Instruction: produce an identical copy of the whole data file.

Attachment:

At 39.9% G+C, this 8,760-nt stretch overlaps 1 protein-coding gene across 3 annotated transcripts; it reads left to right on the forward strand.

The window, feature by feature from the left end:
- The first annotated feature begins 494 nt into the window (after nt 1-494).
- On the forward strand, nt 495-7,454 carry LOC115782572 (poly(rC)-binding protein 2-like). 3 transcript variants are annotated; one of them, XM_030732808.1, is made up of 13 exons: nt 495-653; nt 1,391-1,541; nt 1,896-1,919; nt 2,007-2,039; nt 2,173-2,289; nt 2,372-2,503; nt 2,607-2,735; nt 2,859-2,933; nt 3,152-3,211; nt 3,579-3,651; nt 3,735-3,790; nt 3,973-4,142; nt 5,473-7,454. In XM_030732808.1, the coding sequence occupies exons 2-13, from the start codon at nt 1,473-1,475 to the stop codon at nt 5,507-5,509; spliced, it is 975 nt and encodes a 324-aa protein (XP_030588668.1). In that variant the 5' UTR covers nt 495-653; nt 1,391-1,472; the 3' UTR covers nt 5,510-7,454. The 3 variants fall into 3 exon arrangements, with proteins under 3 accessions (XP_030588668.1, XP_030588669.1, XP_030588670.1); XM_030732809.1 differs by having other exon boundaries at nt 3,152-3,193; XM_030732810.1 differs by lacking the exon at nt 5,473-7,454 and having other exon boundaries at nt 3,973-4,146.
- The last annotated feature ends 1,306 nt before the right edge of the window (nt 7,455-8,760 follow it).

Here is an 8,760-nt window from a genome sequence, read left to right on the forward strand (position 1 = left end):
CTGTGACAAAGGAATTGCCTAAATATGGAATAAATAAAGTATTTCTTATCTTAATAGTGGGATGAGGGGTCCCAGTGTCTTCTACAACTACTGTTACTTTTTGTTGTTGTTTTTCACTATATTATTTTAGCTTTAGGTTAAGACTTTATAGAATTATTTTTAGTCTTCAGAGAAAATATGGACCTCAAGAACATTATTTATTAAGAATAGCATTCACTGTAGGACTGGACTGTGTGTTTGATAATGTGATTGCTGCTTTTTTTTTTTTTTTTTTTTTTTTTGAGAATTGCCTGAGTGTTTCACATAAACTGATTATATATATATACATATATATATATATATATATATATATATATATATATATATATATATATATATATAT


At 39.9% G+C, this 8,760-nt stretch overlaps 1 protein-coding gene across 3 annotated transcripts; it reads left to right on the forward strand.

The window, feature by feature from the left end:
- The first annotated feature begins 494 nt into the window (after nt 1-494).
- On the forward strand, nt 495-7,454 carry LOC115782572 (poly(rC)-binding protein 2-like). 3 transcript variants are annotated; one of them, XM_030732808.1, is made up of 13 exons: nt 495-653; nt 1,391-1,541; nt 1,896-1,919; nt 2,007-2,039; nt 2,173-2,289; nt 2,372-2,503; nt 2,607-2,735; nt 2,859-2,933; nt 3,152-3,211; nt 3,579-3,651; nt 3,735-3,790; nt 3,973-4,142; nt 5,473-7,454. In XM_030732808.1, the coding sequence occupies exons 2-13, from the start codon at nt 1,473-1,475 to the stop codon at nt 5,507-5,509; spliced, it is 975 nt and encodes a 324-aa protein (XP_030588668.1). In that variant the 5' UTR covers nt 495-653; nt 1,391-1,472; the 3' UTR covers nt 5,510-7,454. The 3 variants fall into 3 exon arrangements, with proteins under 3 accessions (XP_030588668.1, XP_030588669.1, XP_030588670.1); XM_030732809.1 differs by having other exon boundaries at nt 3,152-3,193; XM_030732810.1 differs by lacking the exon at nt 5,473-7,454 and having other exon boundaries at nt 3,973-4,146.
- The last annotated feature ends 1,306 nt before the right edge of the window (nt 7,455-8,760 follow it).

Here is an 8,760-nt window from a genome sequence, read left to right on the forward strand (position 1 = left end):
CTGTGACAAAGGAATTGCCTAAATATGGAATAAATAAAGTATTTCTTATCTTAATAGTGGGATGAGGGGTCCCAGTGTCTTCTACAACTACTGTTACTTTTTGTTGTTGTTTTTCACTATATTATTTTAGCTTTAGGTTAAGACTTTATAGAATTATTTTTAGTCTTCAGAGAAAATATGGACCTCAAGAACATTATTTATTAAGAATAGCATTCACTGTAGGACTGGACTGTGTGTTTGATAATGTGATTGCTGCTTTTTTTTTTTTTTTTTTTTTTTTTGAGAATTGCCTGAGTGTTTCACATAAACTGATTATATATATATACATATATATATATATATATATATATATATATATATATATATATATATATATATATAT